Andrew the First-Called. A disciple of Saint John the Baptist, Andrew heard him refer to Jesus as the Lamb of God. Andrew asked for an audience and saw Jesus for a day, then proclaimed, "We have found the Messiah." Eusebius the historian in his Church History states that Saint Andrew later went to Scythia. According to tradition he was martyred at Patras, Greece, crucified on an X-shaped cross, which since has become known as Saint Andrew's cross. He is regarded as being connected with the writing of Saint John's Gospel. According to tradition, he is the founder of the Ecumenical Patriarchate of Constantinople.

James (the Greater). He was the son of Zebedee. He, with his elder brother John and with Peter, constituted the privileged group-the inner circle of the disciples. Saint James was present at the Transfiguration and the Agony in Gethsemane. His zeal was ardent and he and his brother were named by the Lord "Boanerges", which means "sons of thunder". Saint James was beheaded by Herod Agrippa I in A.D. 44, the first of the Twelve to suffer martyrdom.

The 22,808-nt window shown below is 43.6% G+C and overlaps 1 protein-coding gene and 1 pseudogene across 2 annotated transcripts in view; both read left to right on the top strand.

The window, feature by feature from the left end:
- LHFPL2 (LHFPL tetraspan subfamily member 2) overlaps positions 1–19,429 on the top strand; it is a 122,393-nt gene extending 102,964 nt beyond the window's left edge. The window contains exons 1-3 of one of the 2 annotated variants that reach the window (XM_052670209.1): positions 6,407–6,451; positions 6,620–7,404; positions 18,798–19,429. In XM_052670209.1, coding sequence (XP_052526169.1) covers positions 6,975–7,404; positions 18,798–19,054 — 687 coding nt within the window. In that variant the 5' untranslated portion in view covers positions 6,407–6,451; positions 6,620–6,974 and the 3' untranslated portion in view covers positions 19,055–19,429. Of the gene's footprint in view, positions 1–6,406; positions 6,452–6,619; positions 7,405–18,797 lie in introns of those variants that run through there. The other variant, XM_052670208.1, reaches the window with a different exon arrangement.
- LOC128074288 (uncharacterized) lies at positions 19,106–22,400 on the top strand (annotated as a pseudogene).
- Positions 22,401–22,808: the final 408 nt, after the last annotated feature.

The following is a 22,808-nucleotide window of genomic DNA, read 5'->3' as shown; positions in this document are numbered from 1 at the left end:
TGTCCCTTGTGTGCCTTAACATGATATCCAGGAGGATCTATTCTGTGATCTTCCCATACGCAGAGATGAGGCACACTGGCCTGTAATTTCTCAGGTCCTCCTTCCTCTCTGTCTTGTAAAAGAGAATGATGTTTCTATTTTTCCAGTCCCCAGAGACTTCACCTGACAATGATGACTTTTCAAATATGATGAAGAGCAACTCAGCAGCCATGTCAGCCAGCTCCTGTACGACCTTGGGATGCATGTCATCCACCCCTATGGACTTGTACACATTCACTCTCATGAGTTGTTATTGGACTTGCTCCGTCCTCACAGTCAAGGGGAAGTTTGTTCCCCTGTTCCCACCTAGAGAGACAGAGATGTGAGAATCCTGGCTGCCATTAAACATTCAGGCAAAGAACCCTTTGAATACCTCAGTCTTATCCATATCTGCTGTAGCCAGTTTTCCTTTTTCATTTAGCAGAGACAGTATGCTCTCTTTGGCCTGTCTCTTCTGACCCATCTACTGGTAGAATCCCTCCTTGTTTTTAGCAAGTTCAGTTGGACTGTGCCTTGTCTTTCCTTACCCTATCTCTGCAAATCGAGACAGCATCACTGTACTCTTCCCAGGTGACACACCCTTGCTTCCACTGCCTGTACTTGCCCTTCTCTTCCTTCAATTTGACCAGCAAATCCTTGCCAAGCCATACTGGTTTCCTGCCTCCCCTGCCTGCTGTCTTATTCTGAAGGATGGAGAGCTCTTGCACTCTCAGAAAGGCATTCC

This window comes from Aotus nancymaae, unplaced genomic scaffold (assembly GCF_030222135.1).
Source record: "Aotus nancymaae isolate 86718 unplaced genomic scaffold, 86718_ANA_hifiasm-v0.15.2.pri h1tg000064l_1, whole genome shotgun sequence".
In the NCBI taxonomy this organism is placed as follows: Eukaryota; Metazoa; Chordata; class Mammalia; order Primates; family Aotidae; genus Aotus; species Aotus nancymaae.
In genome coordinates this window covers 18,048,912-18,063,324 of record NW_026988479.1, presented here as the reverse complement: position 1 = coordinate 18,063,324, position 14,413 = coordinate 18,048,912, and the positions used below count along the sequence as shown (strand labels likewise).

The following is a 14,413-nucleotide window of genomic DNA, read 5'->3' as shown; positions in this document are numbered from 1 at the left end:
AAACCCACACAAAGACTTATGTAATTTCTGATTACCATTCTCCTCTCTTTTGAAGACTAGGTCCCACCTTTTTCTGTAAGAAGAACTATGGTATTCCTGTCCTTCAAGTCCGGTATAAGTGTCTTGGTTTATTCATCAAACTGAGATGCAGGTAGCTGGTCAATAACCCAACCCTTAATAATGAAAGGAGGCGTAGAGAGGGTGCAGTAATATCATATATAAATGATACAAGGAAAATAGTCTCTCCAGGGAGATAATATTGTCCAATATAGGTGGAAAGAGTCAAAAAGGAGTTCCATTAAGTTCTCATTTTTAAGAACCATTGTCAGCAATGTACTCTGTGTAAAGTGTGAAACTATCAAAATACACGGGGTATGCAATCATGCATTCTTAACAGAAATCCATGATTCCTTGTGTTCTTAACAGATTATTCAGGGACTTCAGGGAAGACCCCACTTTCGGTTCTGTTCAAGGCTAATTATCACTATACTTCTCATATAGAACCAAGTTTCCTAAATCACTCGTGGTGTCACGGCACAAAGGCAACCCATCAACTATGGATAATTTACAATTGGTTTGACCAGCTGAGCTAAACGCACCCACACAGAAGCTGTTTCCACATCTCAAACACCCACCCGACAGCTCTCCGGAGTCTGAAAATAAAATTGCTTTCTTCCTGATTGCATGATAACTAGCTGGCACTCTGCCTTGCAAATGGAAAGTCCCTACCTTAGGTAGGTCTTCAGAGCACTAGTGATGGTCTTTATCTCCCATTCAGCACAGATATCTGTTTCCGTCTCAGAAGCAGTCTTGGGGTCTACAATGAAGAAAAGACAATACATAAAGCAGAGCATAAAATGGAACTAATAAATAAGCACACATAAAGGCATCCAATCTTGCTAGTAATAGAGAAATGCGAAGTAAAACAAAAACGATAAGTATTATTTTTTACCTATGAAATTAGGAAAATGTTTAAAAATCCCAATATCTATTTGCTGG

John. He was one of the inner circle with Saints Peter and James. The son of Zebedee and is the author of the Fourth Gospel, the Book of Revelation and three Catholic Epistles. He was imprisoned with Saint Peter and later appeared in the Sanhedrin. Saint John was sent with Saint Peter to Samaria, where they prayed that the converts might receive the Holy Spirit. In Jerusalem, he was present at the Council of the Apostles. Saint John was "one of the two" with Saint Andrew who first had an audience with the Lord. He was the one "whom Jesus loved" and was reclined on his bosom at the Mystic Supper.

Jesus from His Cross entrusted His Holy Mother to Saint John at the foot of the Cross. He was the one who ran with St. Peter to the tomb on the morning of the Resurrection, and who recognized the Risen Lord at the Sea of Tiberius, where our Lord spoke to him the words that he would not die (St. John 21:7). According to tradition, he went to Asia Minor and settled in Ephesus. Later he was exiled to the island of Patmos, Greece or the island of the Apocalypse.

Phillip. He is the Apostle from Bethsaida who obeyed the call of Jesus and led Nathanael to Christ. At the feeding of the 5,000 people, Jesus said to Phillip to buy bread, and Phillip answered Him, "Two hundred denarri would not buy enough bread for each of them to get a little." Phillip on another occasion asked Jesus, "Lord, show us the Father" and Jesus retorted, "Yet you do not know Me Phillip?" Saint Phillip the Apostle should not be confused with Phillip, one of the Seven Deacons. The Apostle Phillip preached the Gospel in Asia and suffered crucifixion, according to tradition.

(to be continued)

With sincere agape in His Holy Diakonia,
The sinner and unworthy servant of God

+Father George